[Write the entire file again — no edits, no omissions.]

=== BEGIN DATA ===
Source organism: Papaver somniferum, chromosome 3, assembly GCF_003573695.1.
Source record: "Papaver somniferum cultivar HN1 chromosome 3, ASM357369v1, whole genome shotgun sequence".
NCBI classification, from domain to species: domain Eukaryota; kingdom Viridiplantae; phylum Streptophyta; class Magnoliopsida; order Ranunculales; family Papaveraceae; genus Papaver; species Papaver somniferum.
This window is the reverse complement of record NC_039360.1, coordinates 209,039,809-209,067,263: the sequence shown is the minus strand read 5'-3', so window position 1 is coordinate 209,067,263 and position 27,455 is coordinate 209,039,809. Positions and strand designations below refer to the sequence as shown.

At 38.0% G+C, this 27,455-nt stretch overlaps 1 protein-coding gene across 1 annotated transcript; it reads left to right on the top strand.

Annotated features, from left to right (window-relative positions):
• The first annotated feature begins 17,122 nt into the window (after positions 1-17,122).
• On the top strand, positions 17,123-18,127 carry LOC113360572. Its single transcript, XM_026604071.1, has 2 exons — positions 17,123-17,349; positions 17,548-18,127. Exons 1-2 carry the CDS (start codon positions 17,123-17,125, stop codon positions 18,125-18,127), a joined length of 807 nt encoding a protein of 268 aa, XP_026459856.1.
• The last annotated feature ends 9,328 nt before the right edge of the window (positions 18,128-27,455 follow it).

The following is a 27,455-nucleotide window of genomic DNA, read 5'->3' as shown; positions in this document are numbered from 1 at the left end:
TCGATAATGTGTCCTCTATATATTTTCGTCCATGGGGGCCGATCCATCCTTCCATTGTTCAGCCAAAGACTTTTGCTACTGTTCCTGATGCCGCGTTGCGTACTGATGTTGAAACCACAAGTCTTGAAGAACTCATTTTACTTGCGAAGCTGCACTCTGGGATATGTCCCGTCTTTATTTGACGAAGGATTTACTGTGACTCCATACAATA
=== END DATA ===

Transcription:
Source organism: Papaver somniferum, chromosome 3, assembly GCF_003573695.1.
Source record: "Papaver somniferum cultivar HN1 chromosome 3, ASM357369v1, whole genome shotgun sequence".
NCBI classification, from domain to species: domain Eukaryota; kingdom Viridiplantae; phylum Streptophyta; class Magnoliopsida; order Ranunculales; family Papaveraceae; genus Papaver; species Papaver somniferum.
This window is the reverse complement of record NC_039360.1, coordinates 209,039,809-209,067,263: the sequence shown is the minus strand read 5'-3', so window position 1 is coordinate 209,067,263 and position 27,455 is coordinate 209,039,809. Positions and strand designations below refer to the sequence as shown.

At 38.0% G+C, this 27,455-nt stretch overlaps 1 protein-coding gene across 1 annotated transcript; it reads left to right on the top strand.

Annotated features, from left to right (window-relative positions):
• The first annotated feature begins 17,122 nt into the window (after positions 1-17,122).
• On the top strand, positions 17,123-18,127 carry LOC113360572. Its single transcript, XM_026604071.1, has 2 exons — positions 17,123-17,349; positions 17,548-18,127. Exons 1-2 carry the CDS (start codon positions 17,123-17,125, stop codon positions 18,125-18,127), a joined length of 807 nt encoding a protein of 268 aa, XP_026459856.1.
• The last annotated feature ends 9,328 nt before the right edge of the window (positions 18,128-27,455 follow it).

The following is a 27,455-nucleotide window of genomic DNA, read 5'->3' as shown; positions in this document are numbered from 1 at the left end:
TCGATAATGTGTCCTCTATATATTTTCGTCCATGGGGGCCGATCCATCCTTCCATTGTTCAGCCAAAGACTTTTGCTACTGTTCCTGATGCCGCGTTGCGTACTGATGTTGAAACCACAAGTCTTGAAGAACTCATTTTACTTGCGAAGCTGCACTCTGGGATATGTCCCGTCTTTATTTGACGAAGGATTTACTGTGACTCCATACAATA